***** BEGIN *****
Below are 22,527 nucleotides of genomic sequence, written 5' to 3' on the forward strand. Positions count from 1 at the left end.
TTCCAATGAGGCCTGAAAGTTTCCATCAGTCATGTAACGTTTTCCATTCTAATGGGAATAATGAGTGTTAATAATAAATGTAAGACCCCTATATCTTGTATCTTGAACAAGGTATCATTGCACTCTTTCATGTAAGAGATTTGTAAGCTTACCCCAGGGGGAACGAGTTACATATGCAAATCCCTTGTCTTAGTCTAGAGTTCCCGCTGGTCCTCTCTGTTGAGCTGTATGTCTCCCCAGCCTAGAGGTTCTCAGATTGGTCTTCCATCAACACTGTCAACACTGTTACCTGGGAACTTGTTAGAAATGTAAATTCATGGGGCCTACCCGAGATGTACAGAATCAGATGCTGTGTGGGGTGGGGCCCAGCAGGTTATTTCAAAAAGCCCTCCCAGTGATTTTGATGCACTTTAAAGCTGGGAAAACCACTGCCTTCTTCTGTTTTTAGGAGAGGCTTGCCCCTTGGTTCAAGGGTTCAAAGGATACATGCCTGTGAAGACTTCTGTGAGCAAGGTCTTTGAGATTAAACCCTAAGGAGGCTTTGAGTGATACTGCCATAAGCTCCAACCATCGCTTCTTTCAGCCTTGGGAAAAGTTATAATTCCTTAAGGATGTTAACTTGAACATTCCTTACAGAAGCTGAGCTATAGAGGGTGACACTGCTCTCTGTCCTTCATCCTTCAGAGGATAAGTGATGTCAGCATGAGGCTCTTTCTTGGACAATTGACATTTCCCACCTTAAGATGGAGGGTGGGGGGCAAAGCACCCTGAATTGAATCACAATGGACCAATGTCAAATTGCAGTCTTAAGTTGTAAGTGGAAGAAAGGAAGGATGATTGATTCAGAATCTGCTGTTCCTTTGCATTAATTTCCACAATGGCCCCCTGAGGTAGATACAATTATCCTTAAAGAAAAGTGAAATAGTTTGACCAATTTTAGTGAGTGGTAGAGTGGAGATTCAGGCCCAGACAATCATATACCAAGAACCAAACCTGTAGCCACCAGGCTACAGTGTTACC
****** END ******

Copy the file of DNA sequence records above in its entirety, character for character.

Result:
Below are 22,527 nucleotides of genomic sequence, written 5' to 3' on the forward strand. Positions count from 1 at the left end.
TTCCAATGAGGCCTGAAAGTTTCCATCAGTCATGTAACGTTTTCCATTCTAATGGGAATAATGAGTGTTAATAATAAATGTAAGACCCCTATATCTTGTATCTTGAACAAGGTATCATTGCACTCTTTCATGTAAGAGATTTGTAAGCTTACCCCAGGGGGAACGAGTTACATATGCAAATCCCTTGTCTTAGTCTAGAGTTCCCGCTGGTCCTCTCTGTTGAGCTGTATGTCTCCCCAGCCTAGAGGTTCTCAGATTGGTCTTCCATCAACACTGTCAACACTGTTACCTGGGAACTTGTTAGAAATGTAAATTCATGGGGCCTACCCGAGATGTACAGAATCAGATGCTGTGTGGGGTGGGGCCCAGCAGGTTATTTCAAAAAGCCCTCCCAGTGATTTTGATGCACTTTAAAGCTGGGAAAACCACTGCCTTCTTCTGTTTTTAGGAGAGGCTTGCCCCTTGGTTCAAGGGTTCAAAGGATACATGCCTGTGAAGACTTCTGTGAGCAAGGTCTTTGAGATTAAACCCTAAGGAGGCTTTGAGTGATACTGCCATAAGCTCCAACCATCGCTTCTTTCAGCCTTGGGAAAAGTTATAATTCCTTAAGGATGTTAACTTGAACATTCCTTACAGAAGCTGAGCTATAGAGGGTGACACTGCTCTCTGTCCTTCATCCTTCAGAGGATAAGTGATGTCAGCATGAGGCTCTTTCTTGGACAATTGACATTTCCCACCTTAAGATGGAGGGTGGGGGGCAAAGCACCCTGAATTGAATCACAATGGACCAATGTCAAATTGCAGTCTTAAGTTGTAAGTGGAAGAAAGGAAGGATGATTGATTCAGAATCTGCTGTTCCTTTGCATTAATTTCCACAATGGCCCCCTGAGGTAGATACAATTATCCTTAAAGAAAAGTGAAATAGTTTGACCAATTTTAGTGAGTGGTAGAGTGGAGATTCAGGCCCAGACAATCATATACCAAGAACCAAACCTGTAGCCACCAGGCTACAGTGTTACC